Whiile I agree that these missionaries were out of their league regarding the complexities of adoption, adoption laws, etc., it is obvious their intentions were to help the children. Even the parents of the children stated they didn't know how they would be able to feed the kids if they stayed. It would be a travesty of justice to keep them in jail.

    February 18, 2010 at 1:31 am |
  11. Kieran daly

    These strange Americans are highly suspicious and deluded. The judge did a good job to boot them out.

    February 18, 2010 at 1:13 am |
  12. J.V.Hodgson

    No I do not agree with the judges decision. No matter in what terms they claim to have done what they did ( they do not deny it ) they seem to think that christian morality overrides the law but in this type of case its the law that is the appropriate morality, not their excessive religious extreme views.
    They are as guilty as hell and should be punished accordingly.

    February 18, 2010 at 12:11 am |
  13. Jeanne Keller

    We are thrilled that Drew is coming home. He is a man of character with a heart of gold. When someone needs help he is at the front of the line to offer his assistance. The people that know him have backed him 100% because we have confidence that his only motive was to help Haiti following their devastating earthquake. Only people who don't know the character of this man have tried to discredit him. We thank God for his release and to all who have had a part in bringing him home.

    February 17, 2010 at 11:54 pm |
  14. Carol

    Those Americans "missionaries" just need to leave Haiti, and let major rescue organizations deal with these issues. So far, the "missionaries" have been a waste of tiime and energy in the face of immediate issues.

    February 17, 2010 at 11:46 pm |
  15. Janice

    The two American Baptist missionaries detained in Haiti are disgusting. How can anyone take 'children' when they have been told by two governments they cannot do this and then smile and tell interviewers that they are putting their hands in God and everything was being done for a good reason? If I declared I was a religious 'do gooder', robbed a bank and then told the world I did it to give money to the poor, would I deserve to be excused?

    February 17, 2010 at 11:41 pm |
  16. Jed Brown, Utah

    Jim Allen quoted a bible verse in a way that extremely out of context. Jesus was talking to Jewish people who were held accountable to the law. The context is salvation through Jesus being the Christ as opposed to the law. (John 8:31-33).

    Context is extremely important in the bible! I am concerned that the people who were set free could think they can get away with breaking the law because of the belief that they can justify their biased perspectives in the name of Jesus.

    February 17, 2010 at 11:36 pm |
  17. Tammy

    Their release is long overdue. It was ridiculous from the start that they were ever jailed.

    February 17, 2010 at 11:26 pm |
  18. Ann Baker

    I prefere not to judge these people too harshly. They obviously made some type of mistake, but I'm happy they are free and that our government still helps Americans who are in need. I believe they really meant to aid Haiti. There are many wonderful Christians organizations who are always present helping the Haitian people, even before the earthquake.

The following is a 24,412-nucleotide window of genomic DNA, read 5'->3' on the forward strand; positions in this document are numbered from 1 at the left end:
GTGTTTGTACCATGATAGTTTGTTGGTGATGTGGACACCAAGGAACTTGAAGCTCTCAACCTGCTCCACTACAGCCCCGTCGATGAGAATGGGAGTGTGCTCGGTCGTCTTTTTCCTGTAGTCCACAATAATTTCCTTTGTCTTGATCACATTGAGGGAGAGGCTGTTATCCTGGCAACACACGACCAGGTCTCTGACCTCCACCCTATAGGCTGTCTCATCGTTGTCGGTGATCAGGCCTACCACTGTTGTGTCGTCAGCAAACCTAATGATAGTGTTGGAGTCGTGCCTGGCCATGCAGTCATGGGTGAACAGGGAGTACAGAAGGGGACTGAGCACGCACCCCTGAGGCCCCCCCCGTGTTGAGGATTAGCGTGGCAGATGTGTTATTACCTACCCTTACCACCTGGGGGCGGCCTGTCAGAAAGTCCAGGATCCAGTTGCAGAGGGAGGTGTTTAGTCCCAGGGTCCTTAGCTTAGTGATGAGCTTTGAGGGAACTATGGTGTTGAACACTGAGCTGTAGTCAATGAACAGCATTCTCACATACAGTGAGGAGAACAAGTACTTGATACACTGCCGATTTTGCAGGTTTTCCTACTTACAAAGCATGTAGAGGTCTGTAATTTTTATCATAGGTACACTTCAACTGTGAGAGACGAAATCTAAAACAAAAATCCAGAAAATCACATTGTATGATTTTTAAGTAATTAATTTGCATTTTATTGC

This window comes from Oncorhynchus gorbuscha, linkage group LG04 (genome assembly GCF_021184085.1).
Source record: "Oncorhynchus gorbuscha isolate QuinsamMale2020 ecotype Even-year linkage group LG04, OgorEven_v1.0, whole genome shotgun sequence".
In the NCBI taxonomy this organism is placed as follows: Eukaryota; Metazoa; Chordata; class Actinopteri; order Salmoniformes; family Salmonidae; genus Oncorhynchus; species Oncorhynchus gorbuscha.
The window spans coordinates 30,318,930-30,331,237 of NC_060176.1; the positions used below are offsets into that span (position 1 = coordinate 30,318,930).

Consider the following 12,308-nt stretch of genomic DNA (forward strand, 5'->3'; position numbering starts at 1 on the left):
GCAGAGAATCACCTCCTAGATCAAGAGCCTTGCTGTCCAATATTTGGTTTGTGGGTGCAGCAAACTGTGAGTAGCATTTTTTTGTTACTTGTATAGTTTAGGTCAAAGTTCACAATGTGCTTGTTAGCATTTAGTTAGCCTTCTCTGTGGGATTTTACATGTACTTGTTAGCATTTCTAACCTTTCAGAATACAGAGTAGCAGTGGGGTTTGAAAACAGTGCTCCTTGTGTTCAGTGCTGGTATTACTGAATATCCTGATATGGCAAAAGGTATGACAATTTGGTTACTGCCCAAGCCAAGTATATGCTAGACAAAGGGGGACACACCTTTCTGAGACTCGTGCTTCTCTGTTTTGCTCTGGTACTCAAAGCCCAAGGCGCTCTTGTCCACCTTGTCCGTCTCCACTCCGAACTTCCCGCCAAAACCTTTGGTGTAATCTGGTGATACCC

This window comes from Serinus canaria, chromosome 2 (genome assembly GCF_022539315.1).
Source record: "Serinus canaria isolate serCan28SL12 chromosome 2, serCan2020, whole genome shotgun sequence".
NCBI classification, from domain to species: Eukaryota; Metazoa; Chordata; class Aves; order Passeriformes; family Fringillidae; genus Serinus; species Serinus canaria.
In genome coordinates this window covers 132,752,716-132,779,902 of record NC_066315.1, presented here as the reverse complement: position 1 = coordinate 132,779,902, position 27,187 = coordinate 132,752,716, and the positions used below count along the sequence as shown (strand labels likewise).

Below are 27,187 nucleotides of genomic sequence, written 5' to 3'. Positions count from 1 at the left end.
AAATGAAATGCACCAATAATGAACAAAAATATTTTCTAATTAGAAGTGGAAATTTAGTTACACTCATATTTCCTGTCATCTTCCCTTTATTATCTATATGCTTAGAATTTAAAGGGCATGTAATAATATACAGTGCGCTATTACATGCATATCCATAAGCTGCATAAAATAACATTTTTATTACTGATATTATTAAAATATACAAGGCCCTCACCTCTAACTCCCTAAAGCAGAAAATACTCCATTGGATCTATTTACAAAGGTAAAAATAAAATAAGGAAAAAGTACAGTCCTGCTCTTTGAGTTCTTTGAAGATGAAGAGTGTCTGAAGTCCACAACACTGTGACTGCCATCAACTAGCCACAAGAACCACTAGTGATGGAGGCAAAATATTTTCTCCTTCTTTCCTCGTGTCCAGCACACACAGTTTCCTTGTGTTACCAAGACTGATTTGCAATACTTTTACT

February 17, 2010 at 11:21 pm |
  19. matt

    Kim, my wife and I were just there to help and the three men from my church family were just wanting to help the children of Haiti,,we are to show the love of Christ,,,,,, that is all we wanted to do, we can, so we did...........

    February 17, 2010 at 11:16 pm |
  20. sandra wells

    Missionary Jim Allen said: "Please find it in your hearts, as I did in mine, to find ways to give to those in need," he added." Is Jim referring to a monetary donation that he gave to Haitian aid ? because his trip to "help" in Haiti certainly took more than it gave, adding more chaos to deal with in the midst of chaos. Look before you leap.

    February 17, 2010 at 10:44 pm |
  21. Rocky

    These 8 people should find their ways back to USA. They are responsible for their bad behavior. I don't understand why our government have to spent the tax payer money for the offence these people commited.... People lost their jobs, their houses and all their life belongs and then spent our tax money for that didn;t respect other country. No respect for the Haiti people.......!!!!!!!!!!!!!!!!!!!!!!!!!!!!!!!!

    February 17, 2010 at 10:33 pm |
  22. Dr. Vishwanath Ayengar

    Despite the great devastation caused by the earthquake, it is great that the justice system in Haiti is not broken. The court has acted in a fair manner. God bless Haiti. – Dr. Vishwanath Ayengar, Wappingers Falls NY USA.

    February 17, 2010 at 10:30 pm |
  23. Annie Kate

    Gergen's report on Afghanistan from his meeting should be interesting. I'm looking forward to seeing that. The missionaries released in Haiti – I'm not sure how I feel about it since I never understood what exactly went on or what their intentions were. I guess it will all get sorted out. The Alabama professor sounds like she needs therapy – I'm just glad my child doesn't go to that school; the teacher sounds like a time bomb waiting ot go off.

    February 17, 2010 at 10:04 pm |